Interview | Eric Garcetti
The “Kosher Burrito”
L.A.’s First Elected Jewish Mayor
Eric Garcetti was sworn in as mayor of Los Angeles last July—making him the first Jew elected to head the city. The former Rhodes Scholar and jazz pianist is no stranger to L.A. politics: He served on City Council for 12 years, and his father, Gil Garcetti, was the district attorney during the 1995 O.J. Simpson trial. Garcetti, who has jokingly called himself a “kosher burrito” because of his mixed heritage, talks to Moment about greening Los Angeles, performing gay marriages in City Hall and how his Jewish grandfather inspired his politics.
How did you get the nickname the “kosher burrito?”
I’m an average Angeleno in the sense that here we’re a swirl of different cultures and geographical currents. I’m half-Mexican and half-Jewish with an Italian last name. An inside joke is that I’m a mestizo doble, “double-mixed.” My mother is Jewish, and I’ve always considered myself Jewish. I wasn’t raised in a particularly religious family, but one with a strong Jewish identity. I went to Jewish camp, and have been involved in Jewish philanthropy, which is a strong part of my ethical framework.
What does the fact that three of our biggest cities are now led by Jewish mayors mean for American Jewry?
It’s a proud moment that the children, grandchildren and great-grandchildren of Jewish immigrants are now chief executives of three of the largest cities of this country. Jews tend to live more in urban areas, and New York, Chicago and L.A. have always had strong Jewish populations. L.A. had never elected a Jewish mayor before, but it’s notable that we had Bernard Cohn, a Jewish mayor who was appointed in the 1800s. There was also a Jewish member of the city council around the same time, and one of the first founders of the Chamber of Commerce was Jewish.So Jews in L.A. have been an important part of the civic fabric for a century and a half.
Have Jewish values influenced any of your policies?
Certainly, the decision to make my life about social justice and improving the world around me comes from Judaism. How can I not be involved in issues of immigration reform, when it’s an important part of my own story and my family’s story? How can I not care about things like sweatshops, when my grandfather was a tailor who started a clothing company in Los Angeles and was very proud that it was a union shop?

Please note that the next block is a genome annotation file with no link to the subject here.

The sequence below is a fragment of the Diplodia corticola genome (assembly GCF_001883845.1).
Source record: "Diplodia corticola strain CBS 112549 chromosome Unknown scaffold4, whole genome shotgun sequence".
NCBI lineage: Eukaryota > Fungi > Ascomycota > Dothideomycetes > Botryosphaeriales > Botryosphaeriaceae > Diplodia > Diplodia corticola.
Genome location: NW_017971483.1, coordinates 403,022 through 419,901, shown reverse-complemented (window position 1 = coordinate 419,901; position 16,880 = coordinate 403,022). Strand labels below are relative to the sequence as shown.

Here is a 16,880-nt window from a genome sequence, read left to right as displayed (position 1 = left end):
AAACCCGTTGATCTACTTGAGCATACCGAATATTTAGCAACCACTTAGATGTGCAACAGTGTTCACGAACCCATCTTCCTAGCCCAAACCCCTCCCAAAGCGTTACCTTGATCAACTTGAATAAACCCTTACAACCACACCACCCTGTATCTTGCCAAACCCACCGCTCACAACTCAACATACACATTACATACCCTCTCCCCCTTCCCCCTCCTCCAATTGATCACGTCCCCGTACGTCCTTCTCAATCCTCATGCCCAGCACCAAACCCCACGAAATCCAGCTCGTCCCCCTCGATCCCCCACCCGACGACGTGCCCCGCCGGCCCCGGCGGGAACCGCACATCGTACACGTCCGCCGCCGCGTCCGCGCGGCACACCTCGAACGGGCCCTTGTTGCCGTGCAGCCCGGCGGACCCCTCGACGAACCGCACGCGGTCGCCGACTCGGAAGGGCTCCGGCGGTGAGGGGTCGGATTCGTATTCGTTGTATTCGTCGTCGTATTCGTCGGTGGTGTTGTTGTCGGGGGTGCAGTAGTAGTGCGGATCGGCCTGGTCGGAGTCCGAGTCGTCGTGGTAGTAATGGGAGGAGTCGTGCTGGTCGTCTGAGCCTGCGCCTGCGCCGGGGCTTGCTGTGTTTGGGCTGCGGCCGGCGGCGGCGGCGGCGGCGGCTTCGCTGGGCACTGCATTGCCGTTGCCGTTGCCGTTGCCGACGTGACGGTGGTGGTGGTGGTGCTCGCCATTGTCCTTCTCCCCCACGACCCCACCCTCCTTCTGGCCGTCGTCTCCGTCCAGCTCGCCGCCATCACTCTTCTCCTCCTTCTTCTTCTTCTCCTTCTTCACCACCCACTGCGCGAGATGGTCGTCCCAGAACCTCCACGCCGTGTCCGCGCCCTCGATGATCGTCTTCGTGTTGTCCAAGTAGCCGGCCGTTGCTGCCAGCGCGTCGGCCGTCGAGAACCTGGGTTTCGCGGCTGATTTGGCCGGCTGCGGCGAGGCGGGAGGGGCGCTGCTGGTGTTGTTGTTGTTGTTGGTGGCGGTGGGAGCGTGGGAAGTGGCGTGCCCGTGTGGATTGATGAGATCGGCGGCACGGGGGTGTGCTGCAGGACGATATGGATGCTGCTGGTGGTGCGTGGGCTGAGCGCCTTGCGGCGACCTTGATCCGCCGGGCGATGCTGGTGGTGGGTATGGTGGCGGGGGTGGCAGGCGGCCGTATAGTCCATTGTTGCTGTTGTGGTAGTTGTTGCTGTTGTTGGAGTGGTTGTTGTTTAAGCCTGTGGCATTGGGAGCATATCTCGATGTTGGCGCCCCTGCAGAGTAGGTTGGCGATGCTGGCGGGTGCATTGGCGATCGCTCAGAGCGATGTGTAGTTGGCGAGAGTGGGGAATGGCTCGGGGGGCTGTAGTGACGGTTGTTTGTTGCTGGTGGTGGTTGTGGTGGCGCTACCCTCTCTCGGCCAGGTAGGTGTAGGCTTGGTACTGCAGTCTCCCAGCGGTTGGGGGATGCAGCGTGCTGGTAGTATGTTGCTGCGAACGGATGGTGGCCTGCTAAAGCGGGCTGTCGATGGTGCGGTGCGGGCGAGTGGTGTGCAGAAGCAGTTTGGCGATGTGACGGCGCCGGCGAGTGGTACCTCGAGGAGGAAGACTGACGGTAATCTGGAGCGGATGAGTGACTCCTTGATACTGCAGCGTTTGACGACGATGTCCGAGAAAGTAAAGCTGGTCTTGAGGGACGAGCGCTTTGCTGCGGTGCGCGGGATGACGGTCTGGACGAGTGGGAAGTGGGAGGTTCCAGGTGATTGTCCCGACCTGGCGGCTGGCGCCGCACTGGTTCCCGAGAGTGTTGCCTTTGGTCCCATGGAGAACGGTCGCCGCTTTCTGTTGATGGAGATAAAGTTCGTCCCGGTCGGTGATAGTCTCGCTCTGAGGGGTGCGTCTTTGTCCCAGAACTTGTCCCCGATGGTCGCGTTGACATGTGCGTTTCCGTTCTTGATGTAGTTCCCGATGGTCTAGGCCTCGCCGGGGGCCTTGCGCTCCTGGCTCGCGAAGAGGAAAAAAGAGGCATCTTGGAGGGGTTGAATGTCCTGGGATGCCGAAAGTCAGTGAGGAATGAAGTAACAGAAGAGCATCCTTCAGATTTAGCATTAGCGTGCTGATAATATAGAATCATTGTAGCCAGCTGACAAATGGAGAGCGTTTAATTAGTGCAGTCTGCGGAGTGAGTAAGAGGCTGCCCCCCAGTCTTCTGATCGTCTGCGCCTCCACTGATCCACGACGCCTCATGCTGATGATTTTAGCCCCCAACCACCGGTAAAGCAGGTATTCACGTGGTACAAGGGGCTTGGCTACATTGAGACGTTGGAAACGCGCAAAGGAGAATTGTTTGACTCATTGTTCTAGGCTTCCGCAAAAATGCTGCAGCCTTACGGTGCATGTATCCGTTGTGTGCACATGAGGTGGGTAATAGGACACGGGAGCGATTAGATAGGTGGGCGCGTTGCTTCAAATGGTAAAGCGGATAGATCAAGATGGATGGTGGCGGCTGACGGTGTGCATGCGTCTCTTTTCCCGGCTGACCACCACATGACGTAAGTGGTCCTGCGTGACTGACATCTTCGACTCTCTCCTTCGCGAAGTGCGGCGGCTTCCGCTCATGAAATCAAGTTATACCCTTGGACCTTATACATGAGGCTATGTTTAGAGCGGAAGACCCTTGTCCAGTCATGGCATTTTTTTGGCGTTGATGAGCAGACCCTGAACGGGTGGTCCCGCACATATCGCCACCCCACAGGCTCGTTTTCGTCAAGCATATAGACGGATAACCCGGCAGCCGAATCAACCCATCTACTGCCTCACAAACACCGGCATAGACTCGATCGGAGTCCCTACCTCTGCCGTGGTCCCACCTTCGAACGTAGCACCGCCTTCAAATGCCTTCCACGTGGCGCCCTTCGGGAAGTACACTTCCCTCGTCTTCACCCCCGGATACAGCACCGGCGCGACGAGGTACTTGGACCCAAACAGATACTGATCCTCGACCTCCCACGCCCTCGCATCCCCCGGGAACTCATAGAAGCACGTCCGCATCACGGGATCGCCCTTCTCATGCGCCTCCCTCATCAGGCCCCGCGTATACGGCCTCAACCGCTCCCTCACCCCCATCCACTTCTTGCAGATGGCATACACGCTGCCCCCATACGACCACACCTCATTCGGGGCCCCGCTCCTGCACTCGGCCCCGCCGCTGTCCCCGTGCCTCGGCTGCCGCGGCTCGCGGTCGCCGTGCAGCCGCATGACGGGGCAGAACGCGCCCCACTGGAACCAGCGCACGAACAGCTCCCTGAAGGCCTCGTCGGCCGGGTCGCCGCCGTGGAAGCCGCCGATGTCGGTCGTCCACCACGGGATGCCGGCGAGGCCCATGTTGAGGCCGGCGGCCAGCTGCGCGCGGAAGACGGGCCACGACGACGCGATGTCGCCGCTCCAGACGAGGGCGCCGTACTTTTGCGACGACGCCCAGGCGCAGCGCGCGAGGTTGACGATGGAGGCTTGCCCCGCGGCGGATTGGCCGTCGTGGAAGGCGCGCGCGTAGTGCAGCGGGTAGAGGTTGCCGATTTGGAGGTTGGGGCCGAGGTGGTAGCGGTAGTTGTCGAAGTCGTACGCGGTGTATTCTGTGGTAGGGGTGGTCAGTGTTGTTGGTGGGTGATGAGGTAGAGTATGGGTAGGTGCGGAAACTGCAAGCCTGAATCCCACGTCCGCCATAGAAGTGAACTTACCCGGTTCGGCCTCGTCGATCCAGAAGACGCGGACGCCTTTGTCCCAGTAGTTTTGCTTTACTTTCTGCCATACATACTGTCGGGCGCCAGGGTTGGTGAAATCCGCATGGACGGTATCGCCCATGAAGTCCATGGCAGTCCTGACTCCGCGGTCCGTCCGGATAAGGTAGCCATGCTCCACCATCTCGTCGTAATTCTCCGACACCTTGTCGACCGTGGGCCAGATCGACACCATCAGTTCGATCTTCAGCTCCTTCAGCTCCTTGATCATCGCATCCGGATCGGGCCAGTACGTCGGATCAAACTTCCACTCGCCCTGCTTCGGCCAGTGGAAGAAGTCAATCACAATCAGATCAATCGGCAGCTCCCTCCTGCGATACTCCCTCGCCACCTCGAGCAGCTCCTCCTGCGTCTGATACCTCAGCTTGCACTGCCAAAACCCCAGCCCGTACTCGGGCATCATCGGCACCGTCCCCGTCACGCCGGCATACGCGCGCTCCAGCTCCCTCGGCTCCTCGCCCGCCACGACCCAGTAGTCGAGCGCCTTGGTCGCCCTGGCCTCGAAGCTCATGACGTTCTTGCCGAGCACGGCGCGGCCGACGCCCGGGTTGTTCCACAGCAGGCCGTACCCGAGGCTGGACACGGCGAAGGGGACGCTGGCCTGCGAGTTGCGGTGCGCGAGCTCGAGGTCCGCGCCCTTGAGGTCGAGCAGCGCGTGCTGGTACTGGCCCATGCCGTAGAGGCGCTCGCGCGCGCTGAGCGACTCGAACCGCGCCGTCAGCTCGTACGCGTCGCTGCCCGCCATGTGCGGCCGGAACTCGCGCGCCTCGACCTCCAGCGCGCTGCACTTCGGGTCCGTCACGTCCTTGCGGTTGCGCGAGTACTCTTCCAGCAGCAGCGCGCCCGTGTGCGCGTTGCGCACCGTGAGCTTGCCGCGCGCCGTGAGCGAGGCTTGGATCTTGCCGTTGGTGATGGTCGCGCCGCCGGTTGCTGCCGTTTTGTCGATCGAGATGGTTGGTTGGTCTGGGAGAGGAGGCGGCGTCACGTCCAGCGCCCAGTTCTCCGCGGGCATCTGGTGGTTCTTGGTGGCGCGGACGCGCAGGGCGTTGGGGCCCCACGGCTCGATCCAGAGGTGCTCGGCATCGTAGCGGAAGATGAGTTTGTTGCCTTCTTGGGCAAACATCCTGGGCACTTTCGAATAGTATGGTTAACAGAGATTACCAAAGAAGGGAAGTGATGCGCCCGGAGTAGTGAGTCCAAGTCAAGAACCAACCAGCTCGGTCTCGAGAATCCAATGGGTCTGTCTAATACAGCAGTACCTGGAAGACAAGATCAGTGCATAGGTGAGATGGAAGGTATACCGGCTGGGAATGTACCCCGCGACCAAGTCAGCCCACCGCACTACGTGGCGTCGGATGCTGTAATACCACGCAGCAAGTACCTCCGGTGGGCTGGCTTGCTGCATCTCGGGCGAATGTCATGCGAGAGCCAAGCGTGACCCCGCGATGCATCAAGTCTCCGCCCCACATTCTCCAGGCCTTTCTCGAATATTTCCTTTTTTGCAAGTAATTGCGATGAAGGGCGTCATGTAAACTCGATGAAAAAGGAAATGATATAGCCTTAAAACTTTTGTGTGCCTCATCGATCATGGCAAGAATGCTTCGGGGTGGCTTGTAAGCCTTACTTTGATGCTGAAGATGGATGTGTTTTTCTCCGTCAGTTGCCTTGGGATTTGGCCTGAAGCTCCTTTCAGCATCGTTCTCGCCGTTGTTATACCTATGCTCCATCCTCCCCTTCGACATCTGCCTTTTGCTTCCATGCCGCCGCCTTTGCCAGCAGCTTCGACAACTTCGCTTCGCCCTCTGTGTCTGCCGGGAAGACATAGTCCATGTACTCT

My grandfather was very politically active. After he had a successful clothing company, he was President Lyndon B. Johnson’s tailor. But he also stood up against the Vietnam War when Johnson was president. He took out a full-page ad in The New York Times criticizing him, knowing that he would lose an important client. So for me, everything stems from the work of my family and their values, that you stand up for what you believe in, and know where you come from.
California is now at the forefront of gay rights. Do you support gay marriage?
I’ve been supporting equality my entire life. It’s something I feel very deeply about—it’s one of the most important civil rights issues today. I was proud to perform the first same-sex wedding in City Hall in 2008 for two women who met in my office. I performed about 18 weddings that summer and fought hard for equality—not just marriage equality, but across the board for LGBT communities.
L.A. is notorious for its smog and huge appetite for water—how do you plan to address these and other environmental issues?
Whether it’s air, water, energy, recycling or the way we get around in the car capital of the country, I want to make sustainability a value that permeates everything we do. I’m appointing a Chief Sustainability Officer for the first time in the City of Los Angeles, and this person will have authority across all departments. In terms of specific goals, I want L.A. to be one of the first cities to completely get off of coal. I want to expand the amount of green space we have, to rethink our relationship to water and to try to get as close to becoming a zero-waste city as we can. We already have the highest recycling rate of big cities in America at 32 percent, but we can go further.
Do you have a message for American Jews?
This is a great moment for American Judaism. It’s being re-thought and re-imagined, and our political role should also be re-thought and re-imagined. There are certain traditional issues Jews have been active in, such as hunger and support for Israel. But I think it’s time for Jews to take on a broader social-economic justice agenda and create a cultural and ethical relevance to the United States. I’m happy to be a small part of that and help to inspire other Jews to be agents of change here in America.
To read an expanded interview with Eric Garcetti, go to momentmag.com.